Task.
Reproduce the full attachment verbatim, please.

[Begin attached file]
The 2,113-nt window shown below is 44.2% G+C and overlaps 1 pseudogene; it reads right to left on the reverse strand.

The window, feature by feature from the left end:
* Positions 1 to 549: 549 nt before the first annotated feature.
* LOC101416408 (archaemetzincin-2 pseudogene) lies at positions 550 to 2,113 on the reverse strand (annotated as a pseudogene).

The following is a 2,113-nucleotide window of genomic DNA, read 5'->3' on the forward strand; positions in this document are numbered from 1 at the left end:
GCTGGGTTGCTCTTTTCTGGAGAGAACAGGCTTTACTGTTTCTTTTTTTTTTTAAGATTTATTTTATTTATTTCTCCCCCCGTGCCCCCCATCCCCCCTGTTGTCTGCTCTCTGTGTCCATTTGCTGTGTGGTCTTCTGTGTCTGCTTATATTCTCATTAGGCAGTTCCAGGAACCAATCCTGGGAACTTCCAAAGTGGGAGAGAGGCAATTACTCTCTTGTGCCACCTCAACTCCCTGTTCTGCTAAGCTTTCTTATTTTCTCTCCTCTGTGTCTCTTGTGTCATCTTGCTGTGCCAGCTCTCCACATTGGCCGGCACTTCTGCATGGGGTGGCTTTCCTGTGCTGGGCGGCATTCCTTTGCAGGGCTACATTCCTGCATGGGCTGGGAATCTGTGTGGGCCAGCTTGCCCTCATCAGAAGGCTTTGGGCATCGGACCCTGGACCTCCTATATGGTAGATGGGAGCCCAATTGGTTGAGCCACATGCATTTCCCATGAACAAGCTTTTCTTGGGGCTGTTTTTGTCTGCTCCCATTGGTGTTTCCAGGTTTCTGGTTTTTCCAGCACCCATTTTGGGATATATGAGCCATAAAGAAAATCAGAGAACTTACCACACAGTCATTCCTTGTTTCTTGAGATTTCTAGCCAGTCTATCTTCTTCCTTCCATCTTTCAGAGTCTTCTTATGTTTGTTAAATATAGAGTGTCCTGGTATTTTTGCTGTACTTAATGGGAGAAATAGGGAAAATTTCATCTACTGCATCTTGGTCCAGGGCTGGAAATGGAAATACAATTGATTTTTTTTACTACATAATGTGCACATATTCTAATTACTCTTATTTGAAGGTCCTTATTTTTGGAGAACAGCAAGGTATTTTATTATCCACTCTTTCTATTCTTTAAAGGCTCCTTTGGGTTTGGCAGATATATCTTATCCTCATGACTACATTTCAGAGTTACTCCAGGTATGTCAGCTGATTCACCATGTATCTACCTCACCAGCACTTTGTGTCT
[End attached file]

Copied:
The 2,113-nt window shown below is 44.2% G+C and overlaps 1 pseudogene; it reads right to left on the reverse strand.

The window, feature by feature from the left end:
* Positions 1 to 549: 549 nt before the first annotated feature.
* LOC101416408 (archaemetzincin-2 pseudogene) lies at positions 550 to 2,113 on the reverse strand (annotated as a pseudogene).

The following is a 2,113-nucleotide window of genomic DNA, read 5'->3' on the forward strand; positions in this document are numbered from 1 at the left end:
GCTGGGTTGCTCTTTTCTGGAGAGAACAGGCTTTACTGTTTCTTTTTTTTTTTAAGATTTATTTTATTTATTTCTCCCCCCGTGCCCCCCATCCCCCCTGTTGTCTGCTCTCTGTGTCCATTTGCTGTGTGGTCTTCTGTGTCTGCTTATATTCTCATTAGGCAGTTCCAGGAACCAATCCTGGGAACTTCCAAAGTGGGAGAGAGGCAATTACTCTCTTGTGCCACCTCAACTCCCTGTTCTGCTAAGCTTTCTTATTTTCTCTCCTCTGTGTCTCTTGTGTCATCTTGCTGTGCCAGCTCTCCACATTGGCCGGCACTTCTGCATGGGGTGGCTTTCCTGTGCTGGGCGGCATTCCTTTGCAGGGCTACATTCCTGCATGGGCTGGGAATCTGTGTGGGCCAGCTTGCCCTCATCAGAAGGCTTTGGGCATCGGACCCTGGACCTCCTATATGGTAGATGGGAGCCCAATTGGTTGAGCCACATGCATTTCCCATGAACAAGCTTTTCTTGGGGCTGTTTTTGTCTGCTCCCATTGGTGTTTCCAGGTTTCTGGTTTTTCCAGCACCCATTTTGGGATATATGAGCCATAAAGAAAATCAGAGAACTTACCACACAGTCATTCCTTGTTTCTTGAGATTTCTAGCCAGTCTATCTTCTTCCTTCCATCTTTCAGAGTCTTCTTATGTTTGTTAAATATAGAGTGTCCTGGTATTTTTGCTGTACTTAATGGGAGAAATAGGGAAAATTTCATCTACTGCATCTTGGTCCAGGGCTGGAAATGGAAATACAATTGATTTTTTTTACTACATAATGTGCACATATTCTAATTACTCTTATTTGAAGGTCCTTATTTTTGGAGAACAGCAAGGTATTTTATTATCCACTCTTTCTATTCTTTAAAGGCTCCTTTGGGTTTGGCAGATATATCTTATCCTCATGACTACATTTCAGAGTTACTCCAGGTATGTCAGCTGATTCACCATGTATCTACCTCACCAGCACTTTGTGTCT